Her surprised relief from being able to share her perceptions about her boyfriend gave me joy as a healer–when everything ‘works right’ it is a beautiful thing to watch. I was doing way more than giving anesthesia at this point. I was being a doctor, a specialist in Energy Medicine, at this time.
She asked me for my contact information, exchanged hers, and asked me to find out what his past life trauma was, and fix it.
Ah, the beauty when two woos meet and their energies connect! The patient’s girlfriend was so thrilled to meet Reiki Doc, and Reiki Doc ended up texting her what her past life trauma was and how to fix it, “from an energy healing perspective,” of course! So grateful was she that she texted him back and pointed out how she had asked God to send her a spiritual teacher.
Reiki Doc concluded from this particular anecdote:
Impression: Intraoperative Reiki is a powerful tool. It helps to establish rapport. It helps to address the underlying conditions, both on an energetic level and a deeper soul level, that result in the manifestation of physical disease. It is non-toxic, safe, and does not need to be documented or charted or even discussed with the patient at the time it is given. People come to us for healing, in the hospital. It would be remiss to leave something clearly in need of treatment, untreated, when we have the ability to treat it at the same time that other work is being done. Anesthesiologists and CRNA’s are the perfect providers for this purpose because we are at the head of the bed in surgery, and our anesthesia weakens the aura in the first place. Why not take the opportunity to shore it up and strengthen the aura at the time patients are most vulnerable?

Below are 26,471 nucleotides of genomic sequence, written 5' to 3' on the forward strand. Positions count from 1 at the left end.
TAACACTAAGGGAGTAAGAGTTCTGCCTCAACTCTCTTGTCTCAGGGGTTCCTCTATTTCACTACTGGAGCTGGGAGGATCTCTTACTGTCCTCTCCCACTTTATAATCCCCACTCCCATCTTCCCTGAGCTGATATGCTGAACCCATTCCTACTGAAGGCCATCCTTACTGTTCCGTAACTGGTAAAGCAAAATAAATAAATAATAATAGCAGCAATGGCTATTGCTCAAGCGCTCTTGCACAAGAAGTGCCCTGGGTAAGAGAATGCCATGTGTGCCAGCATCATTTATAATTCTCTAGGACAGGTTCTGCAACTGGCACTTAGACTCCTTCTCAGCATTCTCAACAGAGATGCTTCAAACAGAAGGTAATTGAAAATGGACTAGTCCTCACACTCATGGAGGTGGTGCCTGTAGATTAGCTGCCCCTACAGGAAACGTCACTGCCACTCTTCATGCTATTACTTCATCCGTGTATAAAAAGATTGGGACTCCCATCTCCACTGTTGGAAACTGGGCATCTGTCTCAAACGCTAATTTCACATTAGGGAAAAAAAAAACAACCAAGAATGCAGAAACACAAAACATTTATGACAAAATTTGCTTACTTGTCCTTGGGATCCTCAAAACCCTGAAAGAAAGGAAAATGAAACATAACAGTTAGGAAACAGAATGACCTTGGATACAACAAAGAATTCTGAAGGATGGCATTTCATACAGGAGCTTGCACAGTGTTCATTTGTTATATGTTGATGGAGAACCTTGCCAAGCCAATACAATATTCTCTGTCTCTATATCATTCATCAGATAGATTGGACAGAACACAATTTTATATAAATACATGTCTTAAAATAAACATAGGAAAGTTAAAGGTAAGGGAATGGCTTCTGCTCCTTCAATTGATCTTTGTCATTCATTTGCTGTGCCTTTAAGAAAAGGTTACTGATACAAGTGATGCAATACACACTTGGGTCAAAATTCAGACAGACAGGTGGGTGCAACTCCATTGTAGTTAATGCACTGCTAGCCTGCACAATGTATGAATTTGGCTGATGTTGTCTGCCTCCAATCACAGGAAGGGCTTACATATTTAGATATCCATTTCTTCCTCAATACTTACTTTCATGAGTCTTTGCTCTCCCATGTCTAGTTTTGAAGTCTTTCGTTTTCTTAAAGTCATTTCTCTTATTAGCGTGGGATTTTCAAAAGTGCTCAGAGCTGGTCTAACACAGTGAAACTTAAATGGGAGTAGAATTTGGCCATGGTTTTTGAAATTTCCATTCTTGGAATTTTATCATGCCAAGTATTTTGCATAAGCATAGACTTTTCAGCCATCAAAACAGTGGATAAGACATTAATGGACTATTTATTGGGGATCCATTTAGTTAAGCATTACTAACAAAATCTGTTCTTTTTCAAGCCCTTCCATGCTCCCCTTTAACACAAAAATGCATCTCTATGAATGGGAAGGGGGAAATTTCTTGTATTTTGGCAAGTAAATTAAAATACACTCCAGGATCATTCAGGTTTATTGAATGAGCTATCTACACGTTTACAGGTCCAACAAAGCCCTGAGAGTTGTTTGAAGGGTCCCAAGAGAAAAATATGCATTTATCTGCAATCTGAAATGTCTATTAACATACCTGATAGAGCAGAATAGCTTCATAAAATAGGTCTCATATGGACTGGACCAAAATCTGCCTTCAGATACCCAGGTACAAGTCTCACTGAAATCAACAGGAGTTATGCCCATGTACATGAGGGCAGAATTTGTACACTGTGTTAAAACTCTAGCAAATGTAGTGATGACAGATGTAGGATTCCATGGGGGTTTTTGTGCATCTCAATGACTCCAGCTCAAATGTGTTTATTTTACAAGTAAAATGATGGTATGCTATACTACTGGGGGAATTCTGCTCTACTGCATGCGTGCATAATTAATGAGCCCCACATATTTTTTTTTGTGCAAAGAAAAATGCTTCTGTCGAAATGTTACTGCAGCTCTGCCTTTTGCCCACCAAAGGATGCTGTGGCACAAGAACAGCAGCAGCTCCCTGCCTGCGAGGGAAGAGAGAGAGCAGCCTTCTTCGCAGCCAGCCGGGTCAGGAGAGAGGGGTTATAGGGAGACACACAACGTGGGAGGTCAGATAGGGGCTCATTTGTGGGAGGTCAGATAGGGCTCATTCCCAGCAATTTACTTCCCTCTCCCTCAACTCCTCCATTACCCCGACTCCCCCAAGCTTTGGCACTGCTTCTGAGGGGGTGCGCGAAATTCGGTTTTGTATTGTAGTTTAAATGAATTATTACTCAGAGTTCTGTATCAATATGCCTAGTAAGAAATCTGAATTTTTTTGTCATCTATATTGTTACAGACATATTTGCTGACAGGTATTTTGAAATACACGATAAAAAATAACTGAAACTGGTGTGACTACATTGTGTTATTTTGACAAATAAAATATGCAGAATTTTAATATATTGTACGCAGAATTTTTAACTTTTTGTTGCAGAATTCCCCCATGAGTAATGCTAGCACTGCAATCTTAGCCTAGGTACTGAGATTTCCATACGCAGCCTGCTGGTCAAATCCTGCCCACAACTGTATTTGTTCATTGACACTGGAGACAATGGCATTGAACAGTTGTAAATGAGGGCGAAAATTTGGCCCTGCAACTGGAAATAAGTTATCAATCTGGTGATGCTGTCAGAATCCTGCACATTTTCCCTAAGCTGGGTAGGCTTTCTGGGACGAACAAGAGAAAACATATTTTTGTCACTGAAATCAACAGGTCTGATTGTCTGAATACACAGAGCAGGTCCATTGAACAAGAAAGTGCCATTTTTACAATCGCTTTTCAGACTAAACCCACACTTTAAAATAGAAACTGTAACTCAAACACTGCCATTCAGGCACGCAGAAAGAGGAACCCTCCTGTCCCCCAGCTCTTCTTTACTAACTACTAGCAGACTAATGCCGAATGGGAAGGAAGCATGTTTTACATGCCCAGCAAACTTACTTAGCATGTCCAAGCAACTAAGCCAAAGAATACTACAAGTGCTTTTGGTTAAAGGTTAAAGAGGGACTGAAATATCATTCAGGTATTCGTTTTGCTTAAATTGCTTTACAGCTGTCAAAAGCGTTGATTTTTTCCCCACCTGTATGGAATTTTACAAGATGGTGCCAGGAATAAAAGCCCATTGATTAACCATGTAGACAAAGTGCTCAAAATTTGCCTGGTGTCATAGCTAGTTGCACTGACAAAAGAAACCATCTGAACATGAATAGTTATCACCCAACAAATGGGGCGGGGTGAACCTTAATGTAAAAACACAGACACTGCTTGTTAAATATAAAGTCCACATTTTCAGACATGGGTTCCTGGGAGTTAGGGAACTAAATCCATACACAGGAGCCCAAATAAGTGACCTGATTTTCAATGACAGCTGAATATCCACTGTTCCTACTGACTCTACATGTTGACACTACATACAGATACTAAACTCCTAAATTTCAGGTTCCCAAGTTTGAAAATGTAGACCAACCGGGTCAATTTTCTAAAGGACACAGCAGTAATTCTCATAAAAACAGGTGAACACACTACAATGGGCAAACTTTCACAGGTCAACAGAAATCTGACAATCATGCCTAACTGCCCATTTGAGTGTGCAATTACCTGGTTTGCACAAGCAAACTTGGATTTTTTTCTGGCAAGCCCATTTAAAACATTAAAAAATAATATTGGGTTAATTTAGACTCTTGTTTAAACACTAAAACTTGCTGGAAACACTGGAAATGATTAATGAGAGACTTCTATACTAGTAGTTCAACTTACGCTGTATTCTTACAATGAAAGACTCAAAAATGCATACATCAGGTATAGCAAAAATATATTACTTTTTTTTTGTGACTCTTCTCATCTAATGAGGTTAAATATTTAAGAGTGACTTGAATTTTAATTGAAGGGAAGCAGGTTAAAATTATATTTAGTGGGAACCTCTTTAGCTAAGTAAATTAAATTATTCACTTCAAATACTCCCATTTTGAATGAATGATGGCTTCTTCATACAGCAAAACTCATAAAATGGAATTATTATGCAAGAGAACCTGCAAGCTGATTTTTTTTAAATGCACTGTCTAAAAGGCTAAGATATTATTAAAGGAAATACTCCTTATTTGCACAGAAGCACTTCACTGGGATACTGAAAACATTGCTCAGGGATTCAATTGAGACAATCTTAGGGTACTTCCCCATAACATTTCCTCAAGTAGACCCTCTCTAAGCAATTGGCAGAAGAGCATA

Yes, just what I want in an anesthesiologist: Someone so prone to magical thinking that he thinks that he can “address the underlying conditions, both on an energetic level and a deeper soul level”! Nor do I particularly want an anesthesiologist who thinks he can communicate with Michael Jackson after he died, who believes in reiki, and thinks that reiki can help victims of Hurricane Sandy.
Sadly, magical thinking is alive and well in the medical profession, and Reiki Doc is slam dunk evidence of that.